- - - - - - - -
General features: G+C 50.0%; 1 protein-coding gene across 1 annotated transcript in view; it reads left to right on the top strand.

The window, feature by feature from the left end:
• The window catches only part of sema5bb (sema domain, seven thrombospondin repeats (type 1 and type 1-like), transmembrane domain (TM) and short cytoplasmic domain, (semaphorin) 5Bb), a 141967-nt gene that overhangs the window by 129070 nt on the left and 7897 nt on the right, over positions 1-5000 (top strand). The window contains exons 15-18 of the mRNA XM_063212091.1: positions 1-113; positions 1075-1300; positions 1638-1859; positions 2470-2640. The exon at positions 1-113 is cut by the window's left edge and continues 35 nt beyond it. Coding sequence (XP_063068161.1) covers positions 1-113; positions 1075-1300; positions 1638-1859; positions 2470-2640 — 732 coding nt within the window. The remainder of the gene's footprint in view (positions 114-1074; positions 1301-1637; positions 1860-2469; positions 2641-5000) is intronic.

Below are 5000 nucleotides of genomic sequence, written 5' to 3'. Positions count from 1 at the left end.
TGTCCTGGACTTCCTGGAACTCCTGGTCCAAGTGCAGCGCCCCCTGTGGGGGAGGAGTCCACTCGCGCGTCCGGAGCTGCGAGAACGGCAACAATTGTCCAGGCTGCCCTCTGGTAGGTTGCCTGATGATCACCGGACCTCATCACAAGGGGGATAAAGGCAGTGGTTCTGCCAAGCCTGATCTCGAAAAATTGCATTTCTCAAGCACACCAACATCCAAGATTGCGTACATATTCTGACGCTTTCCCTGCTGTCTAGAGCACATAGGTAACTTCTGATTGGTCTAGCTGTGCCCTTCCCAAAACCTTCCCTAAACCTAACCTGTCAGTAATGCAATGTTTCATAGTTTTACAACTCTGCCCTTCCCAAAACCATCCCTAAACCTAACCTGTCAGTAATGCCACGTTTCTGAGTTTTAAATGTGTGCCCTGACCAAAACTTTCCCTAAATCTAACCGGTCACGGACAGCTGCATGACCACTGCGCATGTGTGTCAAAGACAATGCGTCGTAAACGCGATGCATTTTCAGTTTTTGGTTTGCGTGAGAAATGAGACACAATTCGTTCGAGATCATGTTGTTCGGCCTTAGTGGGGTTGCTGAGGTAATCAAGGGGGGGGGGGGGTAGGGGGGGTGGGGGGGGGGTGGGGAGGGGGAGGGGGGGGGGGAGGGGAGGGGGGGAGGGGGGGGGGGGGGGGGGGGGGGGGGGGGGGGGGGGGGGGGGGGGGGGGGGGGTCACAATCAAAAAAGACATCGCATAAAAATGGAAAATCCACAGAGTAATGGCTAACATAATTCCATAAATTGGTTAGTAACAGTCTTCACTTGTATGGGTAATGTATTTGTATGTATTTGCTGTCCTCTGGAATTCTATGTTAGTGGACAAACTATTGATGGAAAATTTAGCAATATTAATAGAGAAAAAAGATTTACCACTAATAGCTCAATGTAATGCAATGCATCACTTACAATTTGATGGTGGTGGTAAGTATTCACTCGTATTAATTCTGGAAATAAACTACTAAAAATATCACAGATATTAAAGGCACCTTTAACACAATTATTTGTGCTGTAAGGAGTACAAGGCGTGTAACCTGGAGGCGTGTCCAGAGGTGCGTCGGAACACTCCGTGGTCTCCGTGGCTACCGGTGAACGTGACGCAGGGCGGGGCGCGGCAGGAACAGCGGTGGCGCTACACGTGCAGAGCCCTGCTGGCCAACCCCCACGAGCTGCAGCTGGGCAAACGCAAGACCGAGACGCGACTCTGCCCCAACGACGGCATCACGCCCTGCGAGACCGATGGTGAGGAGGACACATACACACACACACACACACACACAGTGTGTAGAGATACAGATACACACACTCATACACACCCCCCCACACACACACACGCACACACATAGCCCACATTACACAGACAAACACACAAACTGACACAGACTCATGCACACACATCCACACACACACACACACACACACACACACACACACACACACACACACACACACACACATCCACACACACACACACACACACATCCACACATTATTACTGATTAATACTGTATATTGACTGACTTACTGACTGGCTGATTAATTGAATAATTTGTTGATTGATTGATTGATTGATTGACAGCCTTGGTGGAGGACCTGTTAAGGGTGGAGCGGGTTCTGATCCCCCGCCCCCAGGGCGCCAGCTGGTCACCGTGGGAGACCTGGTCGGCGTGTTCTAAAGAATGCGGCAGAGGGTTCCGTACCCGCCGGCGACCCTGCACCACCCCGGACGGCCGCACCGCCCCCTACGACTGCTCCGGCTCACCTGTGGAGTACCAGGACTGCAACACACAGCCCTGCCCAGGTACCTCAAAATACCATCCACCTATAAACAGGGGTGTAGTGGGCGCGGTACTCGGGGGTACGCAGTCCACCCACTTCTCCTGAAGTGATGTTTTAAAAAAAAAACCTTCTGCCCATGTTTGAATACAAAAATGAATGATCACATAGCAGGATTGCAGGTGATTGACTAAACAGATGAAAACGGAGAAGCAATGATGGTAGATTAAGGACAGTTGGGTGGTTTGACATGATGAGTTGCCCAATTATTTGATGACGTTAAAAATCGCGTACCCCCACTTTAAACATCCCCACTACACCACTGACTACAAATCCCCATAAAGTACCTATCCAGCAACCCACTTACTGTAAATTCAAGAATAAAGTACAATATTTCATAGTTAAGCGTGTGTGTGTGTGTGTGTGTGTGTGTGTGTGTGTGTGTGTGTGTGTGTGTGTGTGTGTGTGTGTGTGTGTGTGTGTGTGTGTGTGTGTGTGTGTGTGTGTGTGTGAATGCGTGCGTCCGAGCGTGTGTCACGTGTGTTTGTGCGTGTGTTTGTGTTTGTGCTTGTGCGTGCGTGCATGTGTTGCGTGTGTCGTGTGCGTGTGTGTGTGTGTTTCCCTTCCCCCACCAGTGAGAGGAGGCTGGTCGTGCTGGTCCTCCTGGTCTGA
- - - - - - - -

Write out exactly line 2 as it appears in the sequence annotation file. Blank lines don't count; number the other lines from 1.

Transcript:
The window, feature by feature from the left end: